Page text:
Edward Lucas
07 January 2020
The Center for European Policy Analysis

That may come as a surprise to those who think of the largest Nordic country as a neutral, well-meaning bystander in world affairs, blessed with many friends and no enemies. But that picture, always inaccurate, is now truly out of date. “We treat our friends with fine wine,” says China’s ambassador to Sweden Gui Congyou, “but for our enemies we got shotguns.”
Over the past few weeks, the Chinese Communist Party leadership has put Sweden at the center of its campaign to dictate how the outside world—in this case Swedish PEN—thinks, speaks and acts. The writers’ campaigning organization announced in early November that it would give its annual award for persecuted literary figures, the Tucholsky Prize, to the Swedish publisher Gui Minhai. A book publisher with Swedish nationality, resident in Hong Kong and born in China, he was kidnapped in Thailand four years ago.
The Chinese embassy demanded that Swedish PEN withhold the award or face unspecified consequences. It refused. The embassy then extended its threats, saying that if the culture minister, Amanda Lind, attended the prizegiving, she and other members of the government would be banned from visiting China. The Swedish prime minister responded crisply, and at first it seemed as though China had backed down. But in December the ambassador returned to the fray, saying that not only cultural but trade ties would suffer.
Swedes are standing up to these threats. All the parties in the Swedish parliament have protested. Three want the splenetic Ambassador Gui to be declared persona non grata. Local politicians have canceled visits from China and are thinking of binning twinning arrangements.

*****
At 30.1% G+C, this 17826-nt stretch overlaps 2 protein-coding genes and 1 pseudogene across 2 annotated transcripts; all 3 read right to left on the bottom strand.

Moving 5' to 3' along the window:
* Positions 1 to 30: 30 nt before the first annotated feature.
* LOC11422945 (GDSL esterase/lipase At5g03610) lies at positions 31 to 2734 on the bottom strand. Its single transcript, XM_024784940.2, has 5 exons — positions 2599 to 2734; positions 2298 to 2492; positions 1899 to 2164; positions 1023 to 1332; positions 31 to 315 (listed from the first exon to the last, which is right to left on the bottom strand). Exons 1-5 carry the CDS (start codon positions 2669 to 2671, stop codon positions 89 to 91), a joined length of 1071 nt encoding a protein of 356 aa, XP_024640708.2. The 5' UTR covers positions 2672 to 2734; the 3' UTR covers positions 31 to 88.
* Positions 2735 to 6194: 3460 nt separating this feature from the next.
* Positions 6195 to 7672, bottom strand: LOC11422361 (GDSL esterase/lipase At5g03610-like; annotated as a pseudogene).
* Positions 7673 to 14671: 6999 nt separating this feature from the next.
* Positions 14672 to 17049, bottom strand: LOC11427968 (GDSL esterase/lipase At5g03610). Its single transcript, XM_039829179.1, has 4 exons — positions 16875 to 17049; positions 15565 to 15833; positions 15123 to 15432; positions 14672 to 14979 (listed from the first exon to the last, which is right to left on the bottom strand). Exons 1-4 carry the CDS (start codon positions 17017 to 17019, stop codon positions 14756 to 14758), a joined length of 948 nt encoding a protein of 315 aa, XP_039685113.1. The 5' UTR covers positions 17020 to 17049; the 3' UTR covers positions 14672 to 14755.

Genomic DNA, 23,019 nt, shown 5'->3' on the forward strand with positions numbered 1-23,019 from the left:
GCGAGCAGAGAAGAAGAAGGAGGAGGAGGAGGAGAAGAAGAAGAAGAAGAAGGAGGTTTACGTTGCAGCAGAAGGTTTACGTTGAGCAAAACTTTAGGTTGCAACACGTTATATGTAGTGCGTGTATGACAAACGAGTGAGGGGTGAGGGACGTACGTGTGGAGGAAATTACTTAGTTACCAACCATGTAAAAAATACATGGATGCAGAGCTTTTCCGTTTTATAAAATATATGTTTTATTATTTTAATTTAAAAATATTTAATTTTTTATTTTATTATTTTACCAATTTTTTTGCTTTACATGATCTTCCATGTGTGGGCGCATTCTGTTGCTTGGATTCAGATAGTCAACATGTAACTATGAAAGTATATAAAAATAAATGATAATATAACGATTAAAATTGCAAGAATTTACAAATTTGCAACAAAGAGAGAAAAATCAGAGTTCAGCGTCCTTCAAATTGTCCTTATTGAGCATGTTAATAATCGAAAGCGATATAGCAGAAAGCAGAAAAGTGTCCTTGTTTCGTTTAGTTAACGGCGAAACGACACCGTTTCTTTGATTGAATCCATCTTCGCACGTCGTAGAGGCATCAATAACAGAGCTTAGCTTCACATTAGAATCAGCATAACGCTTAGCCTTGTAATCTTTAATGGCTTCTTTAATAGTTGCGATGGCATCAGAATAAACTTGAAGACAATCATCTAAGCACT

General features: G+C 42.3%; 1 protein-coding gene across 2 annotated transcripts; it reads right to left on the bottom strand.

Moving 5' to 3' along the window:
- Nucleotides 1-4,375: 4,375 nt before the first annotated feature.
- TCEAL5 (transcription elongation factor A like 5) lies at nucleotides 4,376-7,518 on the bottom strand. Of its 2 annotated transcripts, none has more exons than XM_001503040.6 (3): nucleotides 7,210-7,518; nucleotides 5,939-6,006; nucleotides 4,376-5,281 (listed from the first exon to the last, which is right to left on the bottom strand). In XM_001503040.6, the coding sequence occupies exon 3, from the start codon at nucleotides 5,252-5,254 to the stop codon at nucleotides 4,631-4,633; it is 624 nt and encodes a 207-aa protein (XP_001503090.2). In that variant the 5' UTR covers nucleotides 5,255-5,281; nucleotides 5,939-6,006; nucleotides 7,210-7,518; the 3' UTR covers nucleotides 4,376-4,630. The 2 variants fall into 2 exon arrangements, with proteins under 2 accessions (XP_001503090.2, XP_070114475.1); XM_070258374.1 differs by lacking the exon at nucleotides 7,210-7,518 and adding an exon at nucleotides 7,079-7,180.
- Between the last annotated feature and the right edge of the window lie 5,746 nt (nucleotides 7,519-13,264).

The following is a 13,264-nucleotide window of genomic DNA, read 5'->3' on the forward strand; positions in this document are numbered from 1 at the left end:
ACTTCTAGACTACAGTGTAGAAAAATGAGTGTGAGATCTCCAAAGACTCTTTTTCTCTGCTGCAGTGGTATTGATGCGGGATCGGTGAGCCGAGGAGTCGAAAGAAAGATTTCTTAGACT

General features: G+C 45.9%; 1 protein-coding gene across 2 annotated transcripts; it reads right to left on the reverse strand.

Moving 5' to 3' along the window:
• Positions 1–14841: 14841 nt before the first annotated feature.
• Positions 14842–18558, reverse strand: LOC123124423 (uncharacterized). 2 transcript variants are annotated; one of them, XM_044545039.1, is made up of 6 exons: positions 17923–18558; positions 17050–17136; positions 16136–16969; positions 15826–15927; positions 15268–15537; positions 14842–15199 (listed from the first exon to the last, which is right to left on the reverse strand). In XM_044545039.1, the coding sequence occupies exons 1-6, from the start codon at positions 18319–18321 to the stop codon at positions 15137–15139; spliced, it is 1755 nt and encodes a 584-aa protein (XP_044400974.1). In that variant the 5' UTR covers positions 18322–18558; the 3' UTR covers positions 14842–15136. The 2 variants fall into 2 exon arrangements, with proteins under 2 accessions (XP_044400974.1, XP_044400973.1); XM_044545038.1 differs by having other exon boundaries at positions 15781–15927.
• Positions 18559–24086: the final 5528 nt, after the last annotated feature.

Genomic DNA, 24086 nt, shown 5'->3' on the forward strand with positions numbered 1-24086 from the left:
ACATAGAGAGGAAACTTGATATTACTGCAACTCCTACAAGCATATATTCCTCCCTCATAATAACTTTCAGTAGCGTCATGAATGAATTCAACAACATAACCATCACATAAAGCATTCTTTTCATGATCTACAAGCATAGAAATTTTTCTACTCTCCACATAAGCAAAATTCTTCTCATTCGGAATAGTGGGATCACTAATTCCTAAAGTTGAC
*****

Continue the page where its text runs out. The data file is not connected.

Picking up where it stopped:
A related row has broken out about the former Swedish Ambassador to Beijing, Anna Lindstedt, who faces prosecution for her unauthorized pro-Beijing tactics relating to the Gui Minhai case. She denies misconduct. A leading Conservative politician, Ulf Kristersson, who has family and professional ties to China, wants an independent commission of inquiry into Sweden’s handling of the Gui Minhai affair. He says the Beijing authorities’ behavior is “totally unacceptable.” (In response, the embassy accused him of acting on malicious motives, and “arrogantly and prejudicedly interfering in China's internal affairs.”)
Sweden is being told, in effect, that there are limits to freedom of speech, thought, and association as far as China is concerned, and that if it resists, severe economic punishment will follow.

So where are Sweden’s allies? The ambassador’s gangster slang will remind many of the Russian leader Vladimir Putin. And if Sweden was being threatened this way by Russia, we would have a full-scale European security crisis. But China is bigger than Russia, and Europe is scared. Swedish Foreign Minister Ann Linde says Josep Borrell, the new European Union foreign-affairs chief, has been helpful.

Guy Verhofstadt, an influential member of the European Parliament, issued a supportive tweet. But nothing so far has signaled to the bullies of Beijing that the rest of Europe is going to support Sweden, any more than it supported Norway in 2010 after China imposed sanctions in revenge for the award of the Nobel Peace Prize to the late Liu Xiaobo, the country’s best-known dissident.
Canadians will be watching this with grim familiarity. Their country is also being bullied by China, with a similar lack of support for two of its citizens being held hostage in retaliation for the house arrest, pending an extradition hearing, of a senior Chinese businesswoman. The question for every other country is this: why not show solidarity with Sweden (and Canada) now, rather than wait until the bullies of Beijing decide it’s your turn?


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